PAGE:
Commercial probiotics – good but not a must one!

Column Lifestyle : Shaman Hegde

Probiotic is a big and rapidly growing business and are now among the most popular supplements. They are found in the form of tablets, powders, yoghurts in the market. Commercial probiotic Yoghurt is the very common probiotic food widely consumed by the people. With growing awareness about probiotics, we tend to buy the yoghurt ourselves from the shelf without any second thought. And these are mainly targeted for kids.

The term probiotic refers to
dietary supplements and foods that contain ‘beneficial’ or ‘friendly’ bacteria. They improve the health primarily by rebalancing the good microflora in the large intestine. These good bacteria boosts immunity, alleviates symptoms of Irritable Bowel Syndrome (IBS), enhances the learning process and memory, improves oral hygiene, prevents or treats diarrhoea etc.

The long term usage of antibiotics, consuming too much dietary fat, excess stress, eating too many processed and unhealthy foods, gastrointestinal infection and so on can reduce the number of good bacteria in the digestive system and thus create an imbalance. Consuming a diet rich in probiotics can help in cleaning up of the gut and ensure a healthy life.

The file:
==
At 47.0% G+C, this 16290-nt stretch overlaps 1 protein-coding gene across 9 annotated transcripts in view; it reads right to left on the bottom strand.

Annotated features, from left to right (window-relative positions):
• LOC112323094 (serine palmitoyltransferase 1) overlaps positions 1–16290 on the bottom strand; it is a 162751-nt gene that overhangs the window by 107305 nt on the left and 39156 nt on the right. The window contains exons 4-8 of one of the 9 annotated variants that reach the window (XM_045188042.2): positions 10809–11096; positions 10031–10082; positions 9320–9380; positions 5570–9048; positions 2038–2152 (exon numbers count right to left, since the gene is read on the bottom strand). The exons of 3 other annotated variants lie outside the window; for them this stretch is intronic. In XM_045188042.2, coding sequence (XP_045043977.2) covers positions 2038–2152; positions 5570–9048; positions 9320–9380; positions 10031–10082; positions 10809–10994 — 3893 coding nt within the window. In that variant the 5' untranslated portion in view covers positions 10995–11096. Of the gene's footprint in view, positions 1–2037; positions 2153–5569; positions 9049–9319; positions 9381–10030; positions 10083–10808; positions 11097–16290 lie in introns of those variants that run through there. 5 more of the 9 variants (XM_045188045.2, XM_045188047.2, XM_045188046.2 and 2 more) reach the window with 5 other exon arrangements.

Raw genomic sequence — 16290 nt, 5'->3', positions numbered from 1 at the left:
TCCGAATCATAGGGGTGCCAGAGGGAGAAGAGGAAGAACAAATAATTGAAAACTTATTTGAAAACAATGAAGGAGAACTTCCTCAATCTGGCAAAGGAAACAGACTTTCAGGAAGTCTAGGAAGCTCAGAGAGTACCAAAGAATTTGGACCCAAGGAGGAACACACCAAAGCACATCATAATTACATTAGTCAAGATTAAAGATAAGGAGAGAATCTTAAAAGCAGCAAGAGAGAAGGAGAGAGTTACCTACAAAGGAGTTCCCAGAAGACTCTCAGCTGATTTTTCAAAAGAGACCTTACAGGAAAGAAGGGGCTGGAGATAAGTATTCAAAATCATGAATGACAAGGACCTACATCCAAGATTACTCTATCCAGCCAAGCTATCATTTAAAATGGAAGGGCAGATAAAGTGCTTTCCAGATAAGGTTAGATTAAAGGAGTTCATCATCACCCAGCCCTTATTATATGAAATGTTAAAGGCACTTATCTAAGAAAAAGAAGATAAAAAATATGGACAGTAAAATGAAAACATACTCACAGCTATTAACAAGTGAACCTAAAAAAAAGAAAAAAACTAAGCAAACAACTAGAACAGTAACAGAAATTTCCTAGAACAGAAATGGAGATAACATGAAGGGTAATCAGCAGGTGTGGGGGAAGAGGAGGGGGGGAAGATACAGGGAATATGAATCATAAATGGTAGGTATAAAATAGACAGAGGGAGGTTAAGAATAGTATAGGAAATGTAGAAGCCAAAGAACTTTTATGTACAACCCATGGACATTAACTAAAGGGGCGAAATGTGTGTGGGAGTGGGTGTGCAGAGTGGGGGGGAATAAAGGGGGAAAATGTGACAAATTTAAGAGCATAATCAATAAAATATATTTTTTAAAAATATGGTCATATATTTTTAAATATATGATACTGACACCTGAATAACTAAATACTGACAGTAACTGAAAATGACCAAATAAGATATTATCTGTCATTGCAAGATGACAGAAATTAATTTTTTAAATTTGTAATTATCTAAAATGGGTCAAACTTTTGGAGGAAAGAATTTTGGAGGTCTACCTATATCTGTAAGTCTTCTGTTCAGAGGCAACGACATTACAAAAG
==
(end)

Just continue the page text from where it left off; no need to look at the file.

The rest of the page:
In order to improve the probiotic profile of our intestine we tend to buy commercially available yoghurts based on our flavour likings. We just think about the good bacteria present in the yoghurt and completely ignore the other ingredients present.

In recent times, due to low immunity, parents tend to give these yoghurts to kids on daily basis so as to improve the memory and immunity. Usually, commercial yoghurts are loaded with sugars and artificial flavour. Long term intake of these sugars and flavours are bad for our health. More than good bacteria doing good to our health, these ingredients will spoil our health. Long term exposure to high sugar can lead to obesity, early puberty etc.

Not all individuals need these commercial probiotics. Only on medical grounds it’s good to use these commercial probiotics based on doctors’ recommendation.

Of course probiotics are good for health, but then find natural source instead of commercial ones. Our Indian food system has good amount of probiotics in them. Like curds, buttermilk, pickles, kanji, pickled vegetables are good sources of probiotics. Fermented products like kefir, kombucha, sauerkrauts are some of the other products rich in probiotics.

In some parts of India, leftover rice is soaked in buttermilk and left overnight to ferment and eaten the next day. This is a probiotic rich food. Idli, dosa, dhokla batters are considered to be probiotic rich food but on heating the amount of bacteria gets reduced. Hence, not a great source though.

Hence, never go by the advertisements. Buy the commercial probiotic yoghurt only on experts’ recommendation. Consuming natural source regularly is enough to keep our gut healthy.


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